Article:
DHS news release
May 27, 2005
Contact: Bonnie Widerburg (503) 731-4180
Technical contact: Mel Kohn, M.D. (503) 731-4023
Public health officials investigate Yamhill E.Coli O157 outbreak
A cluster of E.coli O157 illnesses among people who attended a gathering at Camp Yamhill in northwest Yamhill County is being investigated by state and county public health officials.
As many as 120 people who attended a gathering there between May 17 and 20 may be at risk of illness, said Mel Kohn, M.D., state epidemiologist in the Oregon Department of Human Services (DHS).
“We are actively investigating this outbreak,” said Kohn. “We will continue to inform the public as we determine extent of illness and ultimately the source of infection.”
Anyone attending the camp on May 16 or after and who has diarrhea should contact their local health department; if they have bloody diarrhea they should seek medical care. People with diarrhea should drink plenty of fluids, Kohn advised.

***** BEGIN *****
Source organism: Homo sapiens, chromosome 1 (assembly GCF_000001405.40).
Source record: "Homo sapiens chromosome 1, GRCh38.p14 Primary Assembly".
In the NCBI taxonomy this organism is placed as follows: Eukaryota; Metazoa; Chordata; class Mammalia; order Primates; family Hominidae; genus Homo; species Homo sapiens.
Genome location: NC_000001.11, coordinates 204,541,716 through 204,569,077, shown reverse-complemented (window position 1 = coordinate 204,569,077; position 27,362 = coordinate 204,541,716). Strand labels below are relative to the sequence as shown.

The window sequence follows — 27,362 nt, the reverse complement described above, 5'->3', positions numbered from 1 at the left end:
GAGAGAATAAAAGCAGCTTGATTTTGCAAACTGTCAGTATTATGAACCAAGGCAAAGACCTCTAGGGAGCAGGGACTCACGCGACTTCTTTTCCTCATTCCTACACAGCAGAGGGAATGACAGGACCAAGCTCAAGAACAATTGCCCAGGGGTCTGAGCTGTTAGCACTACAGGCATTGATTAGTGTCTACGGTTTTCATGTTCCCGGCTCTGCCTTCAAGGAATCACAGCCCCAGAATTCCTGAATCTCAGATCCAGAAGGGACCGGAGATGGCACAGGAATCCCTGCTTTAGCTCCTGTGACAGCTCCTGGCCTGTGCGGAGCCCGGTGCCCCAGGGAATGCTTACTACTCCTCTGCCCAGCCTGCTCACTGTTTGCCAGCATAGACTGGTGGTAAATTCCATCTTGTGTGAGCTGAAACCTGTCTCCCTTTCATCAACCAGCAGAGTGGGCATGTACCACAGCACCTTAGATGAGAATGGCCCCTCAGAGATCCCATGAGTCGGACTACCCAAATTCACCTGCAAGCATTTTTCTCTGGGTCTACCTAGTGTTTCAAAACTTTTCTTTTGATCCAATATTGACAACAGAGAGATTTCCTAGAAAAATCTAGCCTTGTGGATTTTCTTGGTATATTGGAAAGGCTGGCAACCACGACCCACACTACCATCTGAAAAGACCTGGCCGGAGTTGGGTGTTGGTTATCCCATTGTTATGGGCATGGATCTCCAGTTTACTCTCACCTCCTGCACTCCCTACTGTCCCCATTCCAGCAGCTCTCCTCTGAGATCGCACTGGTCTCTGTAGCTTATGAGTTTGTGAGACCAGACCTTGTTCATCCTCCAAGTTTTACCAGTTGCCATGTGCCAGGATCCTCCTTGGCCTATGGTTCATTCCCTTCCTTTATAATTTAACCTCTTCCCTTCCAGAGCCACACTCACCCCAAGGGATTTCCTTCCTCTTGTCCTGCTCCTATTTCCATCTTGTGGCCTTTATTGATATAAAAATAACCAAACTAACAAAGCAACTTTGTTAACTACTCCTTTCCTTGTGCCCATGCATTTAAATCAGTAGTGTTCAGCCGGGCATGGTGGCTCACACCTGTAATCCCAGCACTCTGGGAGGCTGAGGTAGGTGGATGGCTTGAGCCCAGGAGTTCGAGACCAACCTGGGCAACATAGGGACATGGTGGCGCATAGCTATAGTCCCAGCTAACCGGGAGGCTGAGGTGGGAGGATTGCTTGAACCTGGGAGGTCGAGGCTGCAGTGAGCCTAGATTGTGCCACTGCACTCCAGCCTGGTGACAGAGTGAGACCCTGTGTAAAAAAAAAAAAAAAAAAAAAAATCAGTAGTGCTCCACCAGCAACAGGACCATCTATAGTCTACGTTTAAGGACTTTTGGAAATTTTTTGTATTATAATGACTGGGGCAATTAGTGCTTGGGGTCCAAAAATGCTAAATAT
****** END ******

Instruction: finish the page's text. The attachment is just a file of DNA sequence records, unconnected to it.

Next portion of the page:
Symptoms of E.coli infection include diarrhea, often bloody, and cramps. About 5 percent of cases develop kidney problems. Children are particularly at risk of kidney complications from E.coli O157, which can lead to kidney failure and death, Kohn said.
E.Coli is easily spread from person to person. Frequent handwashing, especially after using the toilet, can prevent spread.
DHS and six county health departments--Clackamas, Lane, Marion, Multnomah, Polk and Yamhill--are actively investigating the outbreak.
The camp has voluntarily closed until the source of the illness is identified, Kohn said.
An average of 117 E.coli O157 cases have been reported each year in Oregon over the past five years. Common ways of acquiring the infection include eating undercooked ground beef, touching infected animals, drinking unpasteurized milk, juice or contaminated water, swimming in contaminated water and contracting the illness from another person.